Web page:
Vote Of Confidence: Glencore Xstrata Makes A Call On SA
The local mining industry has been besieged by numerous challenges, foremost among them being the wildcat strikes that have been devastating to South Africa’s economy. The question to international mining houses is whether South Africa is still a worthy investment destination.
Diversified global mining house Glencore Xstrata seems to think so. In a recent press briefing, the mining house’s CEO Ivan Glasenberg was bullish about commodities, citing Chinese demand as the continued driver for resources.
He added that a lack of large, high-quality mining projects from 2015 onwards is expected to shift the market back into structural deficit, particularly given the number of mine closures that are forecast over the second half of this decade.
With regard to operating and investing in Africa, particularly South Africa, Glasenberg said that this had ‘never been a problem’.
“We are invested in 18 African countries and each one has their own unique challenges. South Africa, with its strikes, is no different. We work around these challenges and we are open to, and engage governments in, dealing with these situations.”
Group executive Clinton Ephron added that the miner was currently speaking with South Africa’s recently elected cabinet and informing them on the issues affecting mining companies, including the proposed amendments to the MPRDA Amendment Bill.
While Glencore Xstrata is not too keen to see major deviations from the proposed MPRDA Bill, it is adopting a ‘wait and see’ approach, he said.
Glencore Xstrata, which is focused on coal, manganese, iron ore, nickel and ferrochrome, listed on the local bourse in November last year – a clear indication that the company is keen to grow its African footprint and increase its investment on the continent.
The miner brings to the South African table much-needed foreign investment, and, in the past three years, Glencore Xstrata had invested between $3bn and $4bn in South Africa, said Ephron.
However, if the operating environment did not allow Glencore Xstrata to make its targeted returns, it would invest elsewhere.
According to Glasenberg, Glencore Xstrata is the biggest coal supplier to Eskom, and delivered 23mt of coal last year to the local power producer.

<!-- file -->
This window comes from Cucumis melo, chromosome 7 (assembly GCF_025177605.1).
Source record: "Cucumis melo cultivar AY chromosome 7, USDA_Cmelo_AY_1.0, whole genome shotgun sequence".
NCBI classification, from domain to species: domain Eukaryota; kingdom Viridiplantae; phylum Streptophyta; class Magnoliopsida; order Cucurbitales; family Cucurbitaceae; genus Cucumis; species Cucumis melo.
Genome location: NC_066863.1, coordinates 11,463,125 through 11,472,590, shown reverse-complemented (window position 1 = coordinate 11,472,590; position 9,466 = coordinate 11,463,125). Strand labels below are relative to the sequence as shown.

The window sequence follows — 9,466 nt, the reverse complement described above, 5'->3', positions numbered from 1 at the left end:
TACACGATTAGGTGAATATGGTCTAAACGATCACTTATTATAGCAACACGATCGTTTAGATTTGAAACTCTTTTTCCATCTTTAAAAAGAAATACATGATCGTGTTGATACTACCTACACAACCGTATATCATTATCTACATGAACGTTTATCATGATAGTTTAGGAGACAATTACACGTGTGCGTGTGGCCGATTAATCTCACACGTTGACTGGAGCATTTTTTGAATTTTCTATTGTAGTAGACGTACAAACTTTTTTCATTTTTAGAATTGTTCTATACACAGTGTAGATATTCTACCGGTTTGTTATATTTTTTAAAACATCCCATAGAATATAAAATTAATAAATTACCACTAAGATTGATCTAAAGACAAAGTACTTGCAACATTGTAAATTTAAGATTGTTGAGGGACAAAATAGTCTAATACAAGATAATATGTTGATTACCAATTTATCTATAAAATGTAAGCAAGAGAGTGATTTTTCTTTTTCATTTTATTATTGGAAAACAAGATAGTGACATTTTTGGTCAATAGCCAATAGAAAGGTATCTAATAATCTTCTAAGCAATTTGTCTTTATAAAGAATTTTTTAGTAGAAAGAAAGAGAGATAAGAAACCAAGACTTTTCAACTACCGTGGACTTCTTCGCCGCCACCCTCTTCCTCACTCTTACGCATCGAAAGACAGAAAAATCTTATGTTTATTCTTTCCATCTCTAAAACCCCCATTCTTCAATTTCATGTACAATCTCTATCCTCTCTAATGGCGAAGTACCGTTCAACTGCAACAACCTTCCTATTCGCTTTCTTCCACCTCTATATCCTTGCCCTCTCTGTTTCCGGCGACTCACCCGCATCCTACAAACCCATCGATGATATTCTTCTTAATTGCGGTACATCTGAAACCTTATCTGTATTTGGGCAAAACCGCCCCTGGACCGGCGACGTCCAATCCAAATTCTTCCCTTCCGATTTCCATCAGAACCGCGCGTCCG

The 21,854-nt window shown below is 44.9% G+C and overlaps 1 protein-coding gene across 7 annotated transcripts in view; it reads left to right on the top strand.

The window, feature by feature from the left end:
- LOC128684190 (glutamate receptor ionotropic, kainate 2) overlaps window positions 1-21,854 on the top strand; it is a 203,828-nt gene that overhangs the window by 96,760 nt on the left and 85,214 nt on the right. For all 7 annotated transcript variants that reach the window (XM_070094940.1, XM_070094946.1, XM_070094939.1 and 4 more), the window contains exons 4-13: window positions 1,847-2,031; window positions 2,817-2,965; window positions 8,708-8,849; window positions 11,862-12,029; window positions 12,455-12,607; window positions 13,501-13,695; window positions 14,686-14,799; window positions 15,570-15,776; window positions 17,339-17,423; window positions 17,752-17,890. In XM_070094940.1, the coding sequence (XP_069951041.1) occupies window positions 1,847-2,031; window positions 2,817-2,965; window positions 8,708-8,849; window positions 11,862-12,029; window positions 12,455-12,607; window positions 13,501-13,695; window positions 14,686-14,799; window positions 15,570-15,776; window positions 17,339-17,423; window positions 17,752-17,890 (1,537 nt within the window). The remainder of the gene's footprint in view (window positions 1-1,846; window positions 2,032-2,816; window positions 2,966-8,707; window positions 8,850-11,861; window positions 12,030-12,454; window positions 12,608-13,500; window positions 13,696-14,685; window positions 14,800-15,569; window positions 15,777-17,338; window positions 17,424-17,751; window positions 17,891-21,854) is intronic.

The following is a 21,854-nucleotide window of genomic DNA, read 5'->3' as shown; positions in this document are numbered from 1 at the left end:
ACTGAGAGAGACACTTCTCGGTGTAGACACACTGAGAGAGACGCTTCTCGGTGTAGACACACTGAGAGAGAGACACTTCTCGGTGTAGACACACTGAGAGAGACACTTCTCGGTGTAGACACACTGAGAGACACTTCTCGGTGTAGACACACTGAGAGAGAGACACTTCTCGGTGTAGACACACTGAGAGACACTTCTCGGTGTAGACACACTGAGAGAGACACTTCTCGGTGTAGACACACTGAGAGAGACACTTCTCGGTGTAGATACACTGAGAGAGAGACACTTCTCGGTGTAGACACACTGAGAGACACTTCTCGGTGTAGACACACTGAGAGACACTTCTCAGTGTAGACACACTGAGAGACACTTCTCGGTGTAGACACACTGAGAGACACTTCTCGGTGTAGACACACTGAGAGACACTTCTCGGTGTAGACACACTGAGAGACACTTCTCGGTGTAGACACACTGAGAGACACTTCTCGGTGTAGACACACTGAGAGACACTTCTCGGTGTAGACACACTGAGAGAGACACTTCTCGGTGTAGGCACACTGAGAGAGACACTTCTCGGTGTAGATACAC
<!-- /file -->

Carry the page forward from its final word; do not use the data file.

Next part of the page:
In fact, the company also has a number of expansion and replacement projects in the pipeline that would increase output both for export and for Eskom.
Interestingly, in response to government’s decision to encourage the establishment of independent power producers, Glencore Xstrata is keen to explore a partnership role with private operators eager to build power stations.
“We are not in the business of building power stations; we are in the business of producing coal, and can operate on both sides of the mix.”
Glasenberg confirmed that Glencore Xstrata was currently working with a partner who intended becoming an independent power producer to deliver into government’s Renewable Energy Independent Power Producer Procurement Programme.
Meanwhile, in response to the possible expansion of its Lion ferrochrome project in Mpumalanga, Glasenberg said that the constraint in local power production was a significant inhibitor to the ferrochrome project’s expansion.
“Should conditions warrant it, there could be a third-phase expansion to the Lion ferrochrome project,” he stated.
Discussing platinum, and, in particular, its 25% stake in Lonmin, Glasenberg stated that Glencore Xstrata would, in the future, look to divest its stake in the beleaguered platinum miner.
Glencore Xstrata’s platinum portfolio includes the Lonmin stake, as well as smaller operations Eland Platinum and the Mototolo joint venture with Anglo American Platinum.
“As platinum is not a core commodity for us, we will look to sell our stake in Lonmin at the right time and at the right price. There is no rush or urgency. We will watch the platinum price and at some stage will get out.”